Facts are sacred
November 8, 2002
It is almost a truism that real political freedom is based on wide and irreversible press freedoms. That the scrutiny of a free press, with power to expose errors and wrongdoings, holds a Damocles sword over public figures which discourages them from breaking rules or shirking responsibilities.
These are not abstract ideals. In the United States their power can extend to the White House, as Woodward and Bernstein proved. Less discussed is the hard work which sustains them. A culture of accuracy. A tradition of facts. For all too often the media are as flawed as the people they cover. Reporters and editors make mistakes, sometimes harmful ones; but because they write the headlines they hardly ever retract anything or resign in disgrace. Safe from public censure because they are the means of public censure, a careless press becomes a dangerous source of error, spreading conspiracy theories rather than debunking them with facts. Once the traditions which ought to constrain a free press are forgotten, the downside can be open-ended.
Take the case of the Washington sniper. With few hard facts, and with viewer interest comparable to the O.J. Simpson trial, many TV networks and newspapers decided to broadcast rampant speculation from a whole range of “specialists.”
Retired policemen, FBI profilers, criminologists and the hosts of current affairs segments volunteered a dazzling array of theories:
Angry white men, Al Qaeda operatives, a resident of Montgomery country, a delivery man in a white van, and so on, ad nauseam. When the truth emerged it was obvious that these guesses had been hopelessly wide of the mark. So much so that the Washington Post, which had itself published “expert” opinions on the sniper¹s identity was moved to ask whether “[b]y saturating the public’s consciousness with phantom images of thirtyish white men, did the media profilers distract attention from a more general and possibly open-minded search for the perpetrators?” Some people might go further and ask how much time was wasted on false leads, and ask how many lives were endangered or lost as a consequence of this lapse. What makes the Washington Post such a respected newspaper is that after it has made a mistake it is not afraid to say so, or to worry openly about the consequences of that mistake.
Another example is the story of Stephen Glass, a young journalist who fabricated a series of investigative reports published in The New Republic (he was a staff writer). His work was also published by Harper’s, George, and Rolling Stone.
When his scam was exposed, Harper’s ran a long apology and offered a full explanation to its readers. It did more than admit to a mistake, it examined itself publicly and promised to do better. That is what a responsible press ought to do: acknowledge its fallibility, eat humble pie and strive for higher standards.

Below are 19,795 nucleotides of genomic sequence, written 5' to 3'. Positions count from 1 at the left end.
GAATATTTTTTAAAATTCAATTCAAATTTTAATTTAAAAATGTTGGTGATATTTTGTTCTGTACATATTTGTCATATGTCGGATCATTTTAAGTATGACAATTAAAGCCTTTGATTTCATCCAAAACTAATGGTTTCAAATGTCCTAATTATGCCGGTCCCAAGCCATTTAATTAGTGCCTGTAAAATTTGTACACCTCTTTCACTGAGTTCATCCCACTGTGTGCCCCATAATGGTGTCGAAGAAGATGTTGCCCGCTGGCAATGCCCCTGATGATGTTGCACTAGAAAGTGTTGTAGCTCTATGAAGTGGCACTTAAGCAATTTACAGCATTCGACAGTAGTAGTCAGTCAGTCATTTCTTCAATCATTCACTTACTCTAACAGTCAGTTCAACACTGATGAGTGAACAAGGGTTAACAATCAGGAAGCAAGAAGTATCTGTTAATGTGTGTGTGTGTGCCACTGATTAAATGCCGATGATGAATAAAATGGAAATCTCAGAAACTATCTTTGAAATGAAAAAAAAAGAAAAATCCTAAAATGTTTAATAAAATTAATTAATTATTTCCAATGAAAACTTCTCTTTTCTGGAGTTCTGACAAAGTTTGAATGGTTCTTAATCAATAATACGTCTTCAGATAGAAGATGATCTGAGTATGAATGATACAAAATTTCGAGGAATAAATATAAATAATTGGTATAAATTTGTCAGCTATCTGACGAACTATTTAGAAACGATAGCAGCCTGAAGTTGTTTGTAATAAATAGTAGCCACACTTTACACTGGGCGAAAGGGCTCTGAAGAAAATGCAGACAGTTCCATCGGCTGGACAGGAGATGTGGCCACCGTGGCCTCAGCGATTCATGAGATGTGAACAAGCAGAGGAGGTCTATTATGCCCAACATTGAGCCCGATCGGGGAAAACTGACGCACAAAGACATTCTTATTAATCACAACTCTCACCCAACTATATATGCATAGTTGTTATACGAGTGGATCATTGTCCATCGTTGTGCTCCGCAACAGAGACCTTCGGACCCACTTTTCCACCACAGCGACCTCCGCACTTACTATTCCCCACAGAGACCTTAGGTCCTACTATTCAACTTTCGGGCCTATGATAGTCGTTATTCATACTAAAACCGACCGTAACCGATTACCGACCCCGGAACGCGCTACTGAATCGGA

When facts are forgotten, or not deemed interesting enough, the outcome can be more important than a mistaken criminal profile or editorial embarrassment. In October 1990, for example, a young Kuwaiti girl named Nayirah her last name was withheld, ostensibly for her protection gave testimony to a Congressional “Human Rights Caucus” about Iraqi soldiers taking babies out of incubators and leaving them to die on a hospital floor. The story was widely circulated in the US media until some journalists found out Nayirah was in fact the daughter of the Kuwaiti ambassador and no independent confirmation of the story existed. In fact, the whole thing was a hoax which had been put together by media consultants for the Kuwaiti government, to incite public opinion against Iraq.
The wariness of easy stories which should underlie the practice of a responsible free press is well illustrated by a correction to a photograph caption which appeared in the book “A Moral Reckoning” by Daniel Goldhagen. Writing about the Catholic church’s questionable relationships with the Nazis, Goldhagen’s carelessness with source material and fact-checking led to this rebuke from the books editor of the Weekly Standard: “[t]he caption ... identifies a photo as “Cardinal Michael Faulhaber marches between rows of SA men at a Nazi rally in Munich.” Leave aside the fact that the man in the picture isn’t the Bavarian bishop Faulhaber but the papal nuncio Cesare Orsenigo, also the fact that the city isn’t Munich, but Berlin; and the fact that it isn’t a Nazi rally but a May Day parade for labor; and the fact that the nuncio, as ex-officio dean of the diplomatic corps, was required to attend dozens of such functions a month; and the fact that the year was 1934, which was somewhat early for Goldhagen’s point.
Leaving all that aside, it’s the slander of Faulhaber that is particularly obscene. The Nazis hated Faulhaber, as he hated them (1934 was one of the years, for instance, in which they tried to have him assassinated). Even the Encyclopedia Britannica describes the man as a hero of resistance to Hitler.
Couldn’t Goldhagen look anything up?” When someone is willing, and able, to parse fifteen words in a book so carefully, they are entitled to make judgments.
In countries with a developed free press, facts are checked and errors quickly exposed and admitted to by journalists who take their work seriously. Quality media earn the trust of the readers. When we accept a lower standard, we open the door to chimeras like a terrorist sniper, baby-killing Iraqis and Nazi-friendly clergy. We surrender a cultural responsibility to the truth.